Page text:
Tuesday, June 17, 2014

A Little Extra Umph

Tuesday Anusara Yoga
Theme; talking about the difference between the minimal required vs. adding a little extra umph with your effort.
Antidote: structures. fathers vs. dads. Baby wearing regular vs. reinforced. Regular produce vs. organic
principles of emphasis: outer spiral learning to fire the glutes (after establishing the actions of inner spilt and holding those with muscle energy)
Heart quality: effort


Before you start working with these principles in practice, take some time to get to know your butt muscles:

· Gluteus maximus is the largest butt muscle (in fact, it’s the biggest muscle in your body), spanning from the side of the sacrum and ilium to the femur. It’s primary function is to act as an extensor of the hip, but it also laterally rotates (turns out) the hip in extension. This is one reason the back leg in most poses tends to have too much outer spiral. If your leg is fixed, gluteus maximus serves to scoop the pelvis under (retroversion). To feel its engagement, standing in tadasana holding your buttocks and stretch one leg back behind you, extending the hip. You’ll feel the gluteus maximus fire on that leg. Now try standing in tadasana and scooping your pelvis under. You’ll feel both buttocks engage.

· Gluteus medius is located on the outer hip, running from the outer upper hip down to the greater trochanter of the thigh bone. It’s primary role is in abduction of the hip, moving the leg away from the midline by drawing the greater trochanter toward the top of the hip. It also serves to stabilize the pelvis when you’re balancing on one leg (including when walking). To feel it, try standing in tadasana with both hands on your outer hips. Lift one leg straight out to the side to feel gluteus medius do the lifting. Interestingly, gluteus medius will also fire on the standing leg, to steady the balance by rooting downward into the earth.

· Piriformis and those other lateral rotators: There’s a group of six deep hip muscles that all contribute to lateral/external rotation the hip. The main one to note among these is the piriformis, will contract (and spasm) in an attempt to stabilize the hip when the inner thigh/outer hip team is not doing its job. Piriformis happens to sit right on top of the sciatic nerve, and so when it’s tight it can cause a shooting nerve pain down the leg (also known as piriformis syndrome), and due to its connection to the sacrum, it can also pull on the sacrum to jam the sacro-iliac joint. I have a hard time actually feeling these muscles engage; rather, I feel them best when they’re being stretched in hip openers, like pigeon pose. However, you will only feel them stretch if you get the inner thighs back and wide first, and maintain that while adding Outer Spiral.

Principles of Emphasis:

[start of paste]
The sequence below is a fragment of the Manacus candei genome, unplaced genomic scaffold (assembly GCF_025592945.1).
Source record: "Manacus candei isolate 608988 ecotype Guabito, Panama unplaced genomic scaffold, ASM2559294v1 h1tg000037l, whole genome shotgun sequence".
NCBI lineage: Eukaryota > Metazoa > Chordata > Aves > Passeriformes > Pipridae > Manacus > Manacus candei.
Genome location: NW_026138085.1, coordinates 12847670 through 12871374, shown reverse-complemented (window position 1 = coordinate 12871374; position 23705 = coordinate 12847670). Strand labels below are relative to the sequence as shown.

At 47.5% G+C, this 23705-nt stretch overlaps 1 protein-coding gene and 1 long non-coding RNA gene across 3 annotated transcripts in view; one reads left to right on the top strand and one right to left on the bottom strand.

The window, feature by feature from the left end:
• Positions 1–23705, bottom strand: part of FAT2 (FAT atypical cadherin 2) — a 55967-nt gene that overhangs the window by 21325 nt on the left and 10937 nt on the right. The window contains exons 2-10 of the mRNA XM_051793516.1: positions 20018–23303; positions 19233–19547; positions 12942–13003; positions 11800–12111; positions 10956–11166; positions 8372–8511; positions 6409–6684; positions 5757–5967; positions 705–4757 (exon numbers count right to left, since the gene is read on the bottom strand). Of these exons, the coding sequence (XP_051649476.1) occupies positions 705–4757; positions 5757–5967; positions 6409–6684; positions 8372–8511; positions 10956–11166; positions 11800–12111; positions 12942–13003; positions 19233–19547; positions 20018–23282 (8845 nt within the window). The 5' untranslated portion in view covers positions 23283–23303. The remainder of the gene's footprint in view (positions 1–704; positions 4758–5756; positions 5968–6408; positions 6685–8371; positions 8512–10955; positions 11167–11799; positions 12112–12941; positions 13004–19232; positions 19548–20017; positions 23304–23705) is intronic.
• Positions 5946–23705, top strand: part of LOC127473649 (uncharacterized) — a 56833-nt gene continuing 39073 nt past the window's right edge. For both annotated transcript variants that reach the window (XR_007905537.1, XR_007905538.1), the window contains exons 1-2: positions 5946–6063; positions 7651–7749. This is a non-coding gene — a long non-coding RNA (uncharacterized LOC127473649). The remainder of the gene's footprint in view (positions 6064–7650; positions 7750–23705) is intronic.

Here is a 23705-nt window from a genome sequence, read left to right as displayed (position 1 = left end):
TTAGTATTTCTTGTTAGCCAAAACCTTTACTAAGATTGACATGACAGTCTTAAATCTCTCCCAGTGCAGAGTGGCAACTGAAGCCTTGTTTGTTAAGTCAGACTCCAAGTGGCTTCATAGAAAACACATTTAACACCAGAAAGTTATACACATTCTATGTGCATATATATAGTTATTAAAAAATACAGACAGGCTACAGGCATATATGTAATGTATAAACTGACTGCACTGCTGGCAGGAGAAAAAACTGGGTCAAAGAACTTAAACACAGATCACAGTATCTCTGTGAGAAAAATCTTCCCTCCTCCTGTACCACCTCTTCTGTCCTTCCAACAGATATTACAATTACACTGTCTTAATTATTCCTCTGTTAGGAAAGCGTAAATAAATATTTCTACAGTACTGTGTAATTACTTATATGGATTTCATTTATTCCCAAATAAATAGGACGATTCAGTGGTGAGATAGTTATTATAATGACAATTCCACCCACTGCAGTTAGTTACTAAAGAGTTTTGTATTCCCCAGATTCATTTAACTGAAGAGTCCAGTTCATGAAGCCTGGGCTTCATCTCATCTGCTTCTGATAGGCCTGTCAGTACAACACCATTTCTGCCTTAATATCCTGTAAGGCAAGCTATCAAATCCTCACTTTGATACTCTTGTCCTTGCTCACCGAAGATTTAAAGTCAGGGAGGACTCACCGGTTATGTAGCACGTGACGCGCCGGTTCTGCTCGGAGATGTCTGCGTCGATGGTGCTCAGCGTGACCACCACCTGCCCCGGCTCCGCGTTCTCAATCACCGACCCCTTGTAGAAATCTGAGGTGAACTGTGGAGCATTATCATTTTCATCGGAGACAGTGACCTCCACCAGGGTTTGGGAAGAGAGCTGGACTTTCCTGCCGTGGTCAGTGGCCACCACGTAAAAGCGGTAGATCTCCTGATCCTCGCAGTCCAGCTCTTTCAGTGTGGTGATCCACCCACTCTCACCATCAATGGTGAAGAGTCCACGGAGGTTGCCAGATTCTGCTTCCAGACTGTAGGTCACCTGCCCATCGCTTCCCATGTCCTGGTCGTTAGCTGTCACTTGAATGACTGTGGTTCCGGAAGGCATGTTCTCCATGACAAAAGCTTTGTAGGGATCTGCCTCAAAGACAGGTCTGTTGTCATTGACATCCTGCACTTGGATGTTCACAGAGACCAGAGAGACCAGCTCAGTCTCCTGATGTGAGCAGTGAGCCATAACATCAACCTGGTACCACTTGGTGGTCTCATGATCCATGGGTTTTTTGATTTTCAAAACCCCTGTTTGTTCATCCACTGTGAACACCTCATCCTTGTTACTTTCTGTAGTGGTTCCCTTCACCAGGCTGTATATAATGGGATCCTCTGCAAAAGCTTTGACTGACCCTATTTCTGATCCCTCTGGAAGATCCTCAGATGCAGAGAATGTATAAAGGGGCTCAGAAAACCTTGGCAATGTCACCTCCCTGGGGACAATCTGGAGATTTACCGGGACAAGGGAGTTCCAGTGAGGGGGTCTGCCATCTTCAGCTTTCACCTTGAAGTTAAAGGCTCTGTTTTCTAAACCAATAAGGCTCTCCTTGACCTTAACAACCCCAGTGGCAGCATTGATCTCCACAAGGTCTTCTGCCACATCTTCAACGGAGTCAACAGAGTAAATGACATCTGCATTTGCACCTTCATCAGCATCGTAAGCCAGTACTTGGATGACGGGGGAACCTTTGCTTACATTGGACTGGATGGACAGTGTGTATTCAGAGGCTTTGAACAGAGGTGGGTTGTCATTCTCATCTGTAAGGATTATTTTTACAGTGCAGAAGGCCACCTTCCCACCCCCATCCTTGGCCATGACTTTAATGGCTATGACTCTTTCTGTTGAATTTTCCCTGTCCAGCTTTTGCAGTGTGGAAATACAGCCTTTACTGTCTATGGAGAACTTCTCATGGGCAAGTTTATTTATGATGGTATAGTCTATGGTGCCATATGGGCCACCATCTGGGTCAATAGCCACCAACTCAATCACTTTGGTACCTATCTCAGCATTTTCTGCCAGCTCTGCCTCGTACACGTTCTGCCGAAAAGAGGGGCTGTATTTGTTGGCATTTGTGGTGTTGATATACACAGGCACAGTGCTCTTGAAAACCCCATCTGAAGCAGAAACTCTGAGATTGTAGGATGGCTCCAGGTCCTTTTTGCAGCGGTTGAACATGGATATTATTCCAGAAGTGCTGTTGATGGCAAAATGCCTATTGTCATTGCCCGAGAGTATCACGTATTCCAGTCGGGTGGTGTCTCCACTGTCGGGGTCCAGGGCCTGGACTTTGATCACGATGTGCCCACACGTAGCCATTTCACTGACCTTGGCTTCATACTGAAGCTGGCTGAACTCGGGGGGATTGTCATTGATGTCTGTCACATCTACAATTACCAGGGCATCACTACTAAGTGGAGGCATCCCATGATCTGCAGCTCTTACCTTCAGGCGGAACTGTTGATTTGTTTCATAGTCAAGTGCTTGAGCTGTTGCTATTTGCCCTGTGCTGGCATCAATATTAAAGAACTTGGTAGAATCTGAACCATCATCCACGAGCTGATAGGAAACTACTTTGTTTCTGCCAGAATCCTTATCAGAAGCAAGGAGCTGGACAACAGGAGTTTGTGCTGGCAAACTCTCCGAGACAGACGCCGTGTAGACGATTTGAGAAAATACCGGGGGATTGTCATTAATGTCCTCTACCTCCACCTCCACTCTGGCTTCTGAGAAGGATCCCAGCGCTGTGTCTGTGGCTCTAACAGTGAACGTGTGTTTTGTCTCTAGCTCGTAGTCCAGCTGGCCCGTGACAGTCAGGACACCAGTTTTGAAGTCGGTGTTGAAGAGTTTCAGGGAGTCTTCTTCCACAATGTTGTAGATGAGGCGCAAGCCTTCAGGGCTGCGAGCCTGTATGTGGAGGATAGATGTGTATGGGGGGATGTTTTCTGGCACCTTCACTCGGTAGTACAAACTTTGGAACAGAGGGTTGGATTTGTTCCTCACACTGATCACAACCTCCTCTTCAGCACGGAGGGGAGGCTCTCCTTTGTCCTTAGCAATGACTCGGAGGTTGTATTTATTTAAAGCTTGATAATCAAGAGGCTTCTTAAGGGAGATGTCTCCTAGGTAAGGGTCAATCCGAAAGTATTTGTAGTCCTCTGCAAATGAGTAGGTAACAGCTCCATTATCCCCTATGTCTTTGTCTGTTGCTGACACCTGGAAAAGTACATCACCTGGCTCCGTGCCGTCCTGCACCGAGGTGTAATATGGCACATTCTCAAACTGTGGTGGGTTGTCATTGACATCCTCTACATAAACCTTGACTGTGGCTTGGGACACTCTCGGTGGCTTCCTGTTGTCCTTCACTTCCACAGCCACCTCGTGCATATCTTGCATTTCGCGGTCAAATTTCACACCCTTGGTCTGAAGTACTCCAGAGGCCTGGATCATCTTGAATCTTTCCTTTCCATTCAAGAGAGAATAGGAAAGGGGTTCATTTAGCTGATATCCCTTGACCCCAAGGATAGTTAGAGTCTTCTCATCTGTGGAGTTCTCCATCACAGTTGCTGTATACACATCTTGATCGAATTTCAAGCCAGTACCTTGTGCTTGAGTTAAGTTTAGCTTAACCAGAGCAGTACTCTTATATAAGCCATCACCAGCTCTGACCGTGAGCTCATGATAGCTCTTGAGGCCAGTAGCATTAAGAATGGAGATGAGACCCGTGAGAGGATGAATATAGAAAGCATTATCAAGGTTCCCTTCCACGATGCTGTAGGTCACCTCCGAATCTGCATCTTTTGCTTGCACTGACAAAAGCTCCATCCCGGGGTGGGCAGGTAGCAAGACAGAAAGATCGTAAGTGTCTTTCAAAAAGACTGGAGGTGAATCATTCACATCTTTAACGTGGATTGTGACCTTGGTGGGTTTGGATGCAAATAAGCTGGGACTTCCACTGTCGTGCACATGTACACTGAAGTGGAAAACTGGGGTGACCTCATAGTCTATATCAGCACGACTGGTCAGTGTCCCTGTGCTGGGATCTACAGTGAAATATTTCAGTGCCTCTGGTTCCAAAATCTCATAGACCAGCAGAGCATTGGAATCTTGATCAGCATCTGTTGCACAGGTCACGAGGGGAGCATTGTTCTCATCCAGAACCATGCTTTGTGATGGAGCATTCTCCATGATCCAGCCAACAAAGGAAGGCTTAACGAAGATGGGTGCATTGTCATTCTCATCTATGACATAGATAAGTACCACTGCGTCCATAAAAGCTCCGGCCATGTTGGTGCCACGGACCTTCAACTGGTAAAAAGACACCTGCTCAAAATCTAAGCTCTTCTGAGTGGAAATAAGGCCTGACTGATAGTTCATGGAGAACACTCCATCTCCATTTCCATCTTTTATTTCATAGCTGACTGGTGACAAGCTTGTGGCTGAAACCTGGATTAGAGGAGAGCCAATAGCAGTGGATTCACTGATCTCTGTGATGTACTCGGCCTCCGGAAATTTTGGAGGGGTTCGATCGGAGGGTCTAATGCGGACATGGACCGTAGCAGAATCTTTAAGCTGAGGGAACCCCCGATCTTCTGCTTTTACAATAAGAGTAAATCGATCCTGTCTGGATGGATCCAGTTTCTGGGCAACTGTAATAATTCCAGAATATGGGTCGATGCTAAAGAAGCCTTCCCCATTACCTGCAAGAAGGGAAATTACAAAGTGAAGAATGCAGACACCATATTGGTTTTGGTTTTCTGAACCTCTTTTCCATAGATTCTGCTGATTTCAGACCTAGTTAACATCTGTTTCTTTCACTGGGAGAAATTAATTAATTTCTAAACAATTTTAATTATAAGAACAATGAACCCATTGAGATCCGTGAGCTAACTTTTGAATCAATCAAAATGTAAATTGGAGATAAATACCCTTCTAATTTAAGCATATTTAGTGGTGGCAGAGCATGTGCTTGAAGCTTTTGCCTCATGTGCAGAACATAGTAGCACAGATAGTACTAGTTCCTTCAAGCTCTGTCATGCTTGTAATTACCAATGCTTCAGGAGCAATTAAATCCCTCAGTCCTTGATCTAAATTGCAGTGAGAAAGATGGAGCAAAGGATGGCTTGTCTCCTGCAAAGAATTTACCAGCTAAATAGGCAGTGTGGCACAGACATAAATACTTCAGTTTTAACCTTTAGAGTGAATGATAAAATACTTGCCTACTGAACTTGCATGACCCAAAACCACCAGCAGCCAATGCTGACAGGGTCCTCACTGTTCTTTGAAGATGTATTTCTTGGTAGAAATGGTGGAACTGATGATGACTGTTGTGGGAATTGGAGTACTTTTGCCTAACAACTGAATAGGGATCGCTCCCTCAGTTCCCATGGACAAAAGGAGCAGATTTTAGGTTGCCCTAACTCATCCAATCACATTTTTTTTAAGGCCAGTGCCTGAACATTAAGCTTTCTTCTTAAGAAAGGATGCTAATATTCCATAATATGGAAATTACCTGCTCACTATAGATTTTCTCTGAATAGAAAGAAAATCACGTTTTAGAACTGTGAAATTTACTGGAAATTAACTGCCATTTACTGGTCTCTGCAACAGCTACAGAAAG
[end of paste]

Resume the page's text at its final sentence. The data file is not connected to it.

Muscular Energy For finding optimal alignment in the hips you need to tone the upper inner thighs (adductors) and the outer hips.

Inner Spiral turns the inner thighs in, back and apart (this is achieved by the strength of the adductors) and sets the head of the femur bone into the acetabulum (hip socket). The sitting bones widen, and the buttocks muscles soften their grip in order for these smaller muscles to create the inner spiral rotation. In asymmetrical poses the back leg needs more inner spiral.

Outer Spiral initiates from the action of the tailbone scooping under, and also wraps the outer hip back and toward the midline of the body. This involves the strong lateral hip rotators (piriformis, gluteus maximus, and other smaller rotators). When you engage Outer Spiral, make sure that the action of the butt muscles doesn’t override the alignment action of inner spiral. In fact, you’ll probably feel that the inner thighs have to work even more to keep the energetic flow back as you add the action of Outer Spiral. In asymmetrical poses the front leg needs more outer spiral

Organic Energy creates space in the joints by powerfully extending from the focal point toward the periphery. When the pelvis is the focal point the pelvic bones and tailbone move downward towards the earth, and the lower back and low belly lift up toward the sky. Gluteus medius is one of the key muscles involved in the rooting action of Organic Energy, and it creates enormous space and stability in the hip, especially when you’re balancing on one leg.


The sequence:

Lunge inner spiral
Lunge- short lunge- lunge
AMS leg lifting work balance of is/os
W2- mod. Parsvak- rev. Warrior
W2- mod. - parsvak- rev. Warrior
AMV prep L, AMV L, AMV wall
Bum burning exercises:
Tad - standing pigeon - half moon- tad 3x
Tad- parvrita vira 3- tad 3x
Partner ardha chandrasana (root down top hip)
Spastic pose (Start in uttanasana holding the big toes in yogic toe lock (first two fingers around the toe, thumb pressing into the floor). Engage the legs, especially by hugging the midline, and then widen the inner thighs back and apart. Shift your weight onto one foot as you lift the other leg straight out to the side. Gluteus medius, as an abductor, gets a workout on the lifted leg, while, as a stabilizer, gets a workout on the standing leg.)
Butt massage on floor - Pigeon
Mantra missile

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Intention and Testimonials

Testimonials & My Intention

My Intention It is my intention as a yoga teacher to help you bring more health and vibrancy to your body, ease and alertness to your mind...